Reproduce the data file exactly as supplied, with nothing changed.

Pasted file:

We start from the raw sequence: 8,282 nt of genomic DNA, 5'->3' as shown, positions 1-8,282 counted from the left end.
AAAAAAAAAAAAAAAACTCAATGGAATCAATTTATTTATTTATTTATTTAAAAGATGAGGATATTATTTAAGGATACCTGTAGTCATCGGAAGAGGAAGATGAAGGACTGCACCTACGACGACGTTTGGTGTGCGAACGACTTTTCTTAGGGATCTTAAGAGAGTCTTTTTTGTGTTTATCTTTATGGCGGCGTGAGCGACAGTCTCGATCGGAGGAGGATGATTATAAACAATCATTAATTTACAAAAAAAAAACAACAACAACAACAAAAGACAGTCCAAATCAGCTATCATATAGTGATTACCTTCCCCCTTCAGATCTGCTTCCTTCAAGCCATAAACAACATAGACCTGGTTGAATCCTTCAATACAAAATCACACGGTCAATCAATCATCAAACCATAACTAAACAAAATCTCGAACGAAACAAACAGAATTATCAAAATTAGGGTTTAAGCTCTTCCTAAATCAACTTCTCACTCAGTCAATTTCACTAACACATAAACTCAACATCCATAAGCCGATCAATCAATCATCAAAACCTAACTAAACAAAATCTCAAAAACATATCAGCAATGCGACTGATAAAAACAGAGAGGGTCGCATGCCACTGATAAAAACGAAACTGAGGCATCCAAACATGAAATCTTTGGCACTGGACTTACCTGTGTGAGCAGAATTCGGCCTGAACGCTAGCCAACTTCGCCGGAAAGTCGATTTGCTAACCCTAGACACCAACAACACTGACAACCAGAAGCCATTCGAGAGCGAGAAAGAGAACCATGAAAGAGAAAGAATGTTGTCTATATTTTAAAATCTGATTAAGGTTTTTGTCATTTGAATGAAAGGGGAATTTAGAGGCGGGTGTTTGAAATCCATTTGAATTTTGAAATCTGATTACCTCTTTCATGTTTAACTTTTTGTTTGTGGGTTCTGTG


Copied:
We start from the raw sequence: 8,282 nt of genomic DNA, 5'->3' as shown, positions 1-8,282 counted from the left end.
AAAAAAAAAAAAAAAACTCAATGGAATCAATTTATTTATTTATTTATTTAAAAGATGAGGATATTATTTAAGGATACCTGTAGTCATCGGAAGAGGAAGATGAAGGACTGCACCTACGACGACGTTTGGTGTGCGAACGACTTTTCTTAGGGATCTTAAGAGAGTCTTTTTTGTGTTTATCTTTATGGCGGCGTGAGCGACAGTCTCGATCGGAGGAGGATGATTATAAACAATCATTAATTTACAAAAAAAAAACAACAACAACAACAAAAGACAGTCCAAATCAGCTATCATATAGTGATTACCTTCCCCCTTCAGATCTGCTTCCTTCAAGCCATAAACAACATAGACCTGGTTGAATCCTTCAATACAAAATCACACGGTCAATCAATCATCAAACCATAACTAAACAAAATCTCGAACGAAACAAACAGAATTATCAAAATTAGGGTTTAAGCTCTTCCTAAATCAACTTCTCACTCAGTCAATTTCACTAACACATAAACTCAACATCCATAAGCCGATCAATCAATCATCAAAACCTAACTAAACAAAATCTCAAAAACATATCAGCAATGCGACTGATAAAAACAGAGAGGGTCGCATGCCACTGATAAAAACGAAACTGAGGCATCCAAACATGAAATCTTTGGCACTGGACTTACCTGTGTGAGCAGAATTCGGCCTGAACGCTAGCCAACTTCGCCGGAAAGTCGATTTGCTAACCCTAGACACCAACAACACTGACAACCAGAAGCCATTCGAGAGCGAGAAAGAGAACCATGAAAGAGAAAGAATGTTGTCTATATTTTAAAATCTGATTAAGGTTTTTGTCATTTGAATGAAAGGGGAATTTAGAGGCGGGTGTTTGAAATCCATTTGAATTTTGAAATCTGATTACCTCTTTCATGTTTAACTTTTTGTTTGTGGGTTCTGTG